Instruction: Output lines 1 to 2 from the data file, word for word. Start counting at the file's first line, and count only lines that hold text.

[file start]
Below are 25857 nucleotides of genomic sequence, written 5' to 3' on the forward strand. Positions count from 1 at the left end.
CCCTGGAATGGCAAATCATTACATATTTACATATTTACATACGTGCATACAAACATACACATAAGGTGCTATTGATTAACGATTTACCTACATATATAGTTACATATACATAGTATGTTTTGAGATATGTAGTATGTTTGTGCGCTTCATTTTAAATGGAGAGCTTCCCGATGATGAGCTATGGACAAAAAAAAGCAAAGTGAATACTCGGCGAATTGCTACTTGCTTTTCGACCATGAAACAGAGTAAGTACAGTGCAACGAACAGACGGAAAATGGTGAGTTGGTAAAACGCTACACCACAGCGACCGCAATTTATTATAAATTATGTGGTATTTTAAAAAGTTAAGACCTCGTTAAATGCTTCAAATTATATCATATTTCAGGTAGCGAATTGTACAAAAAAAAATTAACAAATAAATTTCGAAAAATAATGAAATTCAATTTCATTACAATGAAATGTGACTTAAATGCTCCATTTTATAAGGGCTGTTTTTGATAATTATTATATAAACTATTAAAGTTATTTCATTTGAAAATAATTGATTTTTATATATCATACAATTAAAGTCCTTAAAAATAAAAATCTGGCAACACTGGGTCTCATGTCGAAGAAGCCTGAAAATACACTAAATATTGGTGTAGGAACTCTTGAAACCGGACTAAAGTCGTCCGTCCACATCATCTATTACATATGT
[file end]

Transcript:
Below are 25857 nucleotides of genomic sequence, written 5' to 3' on the forward strand. Positions count from 1 at the left end.
CCCTGGAATGGCAAATCATTACATATTTACATATTTACATACGTGCATACAAACATACACATAAGGTGCTATTGATTAACGATTTACCTACATATATAGTTACATATACATAGTATGTTTTGAGATATGTAGTATGTTTGTGCGCTTCATTTTAAATGGAGAGCTTCCCGATGATGAGCTATGGACAAAAAAAAGCAAAGTGAATACTCGGCGAATTGCTACTTGCTTTTCGACCATGAAACAGAGTAAGTACAGTGCAACGAACAGACGGAAAATGGTGAGTTGGTAAAACGCTACACCACAGCGACCGCAATTTATTATAAATTATGTGGTATTTTAAAAAGTTAAGACCTCGTTAAATGCTTCAAATTATATCATATTTCAGGTAGCGAATTGTACAAAAAAAAATTAACAAATAAATTTCGAAAAATAATGAAATTCAATTTCATTACAATGAAATGTGACTTAAATGCTCCATTTTATAAGGGCTGTTTTTGATAATTATTATATAAACTATTAAAGTTATTTCATTTGAAAATAATTGATTTTTATATATCATACAATTAAAGTCCTTAAAAATAAAAATCTGGCAACACTGGGTCTCATGTCGAAGAAGCCTGAAAATACACTAAATATTGGTGTAGGAACTCTTGAAACCGGACTAAAGTCGTCCGTCCACATCATCTATTACATATGT